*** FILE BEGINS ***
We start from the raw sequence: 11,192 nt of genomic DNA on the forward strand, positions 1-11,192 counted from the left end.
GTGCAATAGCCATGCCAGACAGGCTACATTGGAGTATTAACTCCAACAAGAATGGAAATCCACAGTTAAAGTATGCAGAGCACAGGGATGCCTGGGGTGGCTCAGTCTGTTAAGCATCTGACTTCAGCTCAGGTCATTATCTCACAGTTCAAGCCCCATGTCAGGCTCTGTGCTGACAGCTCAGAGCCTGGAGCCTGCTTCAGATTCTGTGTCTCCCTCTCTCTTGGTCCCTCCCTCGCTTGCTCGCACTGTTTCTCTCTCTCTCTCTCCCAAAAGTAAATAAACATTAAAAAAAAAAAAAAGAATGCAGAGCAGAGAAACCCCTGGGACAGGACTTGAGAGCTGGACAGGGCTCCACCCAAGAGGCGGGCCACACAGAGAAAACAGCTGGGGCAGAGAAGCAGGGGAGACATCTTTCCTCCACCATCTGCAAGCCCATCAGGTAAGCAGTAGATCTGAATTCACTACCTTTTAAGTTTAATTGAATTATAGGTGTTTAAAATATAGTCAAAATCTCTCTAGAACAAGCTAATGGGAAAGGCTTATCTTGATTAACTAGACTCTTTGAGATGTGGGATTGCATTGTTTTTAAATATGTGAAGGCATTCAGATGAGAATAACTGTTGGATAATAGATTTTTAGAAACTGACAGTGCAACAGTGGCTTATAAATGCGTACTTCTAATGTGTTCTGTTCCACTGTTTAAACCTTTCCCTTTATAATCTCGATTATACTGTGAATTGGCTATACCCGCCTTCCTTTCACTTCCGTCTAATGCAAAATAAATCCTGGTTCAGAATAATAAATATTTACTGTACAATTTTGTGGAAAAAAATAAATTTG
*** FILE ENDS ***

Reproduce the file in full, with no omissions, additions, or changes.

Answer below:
We start from the raw sequence: 11,192 nt of genomic DNA on the forward strand, positions 1-11,192 counted from the left end.
GTGCAATAGCCATGCCAGACAGGCTACATTGGAGTATTAACTCCAACAAGAATGGAAATCCACAGTTAAAGTATGCAGAGCACAGGGATGCCTGGGGTGGCTCAGTCTGTTAAGCATCTGACTTCAGCTCAGGTCATTATCTCACAGTTCAAGCCCCATGTCAGGCTCTGTGCTGACAGCTCAGAGCCTGGAGCCTGCTTCAGATTCTGTGTCTCCCTCTCTCTTGGTCCCTCCCTCGCTTGCTCGCACTGTTTCTCTCTCTCTCTCTCCCAAAAGTAAATAAACATTAAAAAAAAAAAAAAGAATGCAGAGCAGAGAAACCCCTGGGACAGGACTTGAGAGCTGGACAGGGCTCCACCCAAGAGGCGGGCCACACAGAGAAAACAGCTGGGGCAGAGAAGCAGGGGAGACATCTTTCCTCCACCATCTGCAAGCCCATCAGGTAAGCAGTAGATCTGAATTCACTACCTTTTAAGTTTAATTGAATTATAGGTGTTTAAAATATAGTCAAAATCTCTCTAGAACAAGCTAATGGGAAAGGCTTATCTTGATTAACTAGACTCTTTGAGATGTGGGATTGCATTGTTTTTAAATATGTGAAGGCATTCAGATGAGAATAACTGTTGGATAATAGATTTTTAGAAACTGACAGTGCAACAGTGGCTTATAAATGCGTACTTCTAATGTGTTCTGTTCCACTGTTTAAACCTTTCCCTTTATAATCTCGATTATACTGTGAATTGGCTATACCCGCCTTCCTTTCACTTCCGTCTAATGCAAAATAAATCCTGGTTCAGAATAATAAATATTTACTGTACAATTTTGTGGAAAAAAATAAATTTG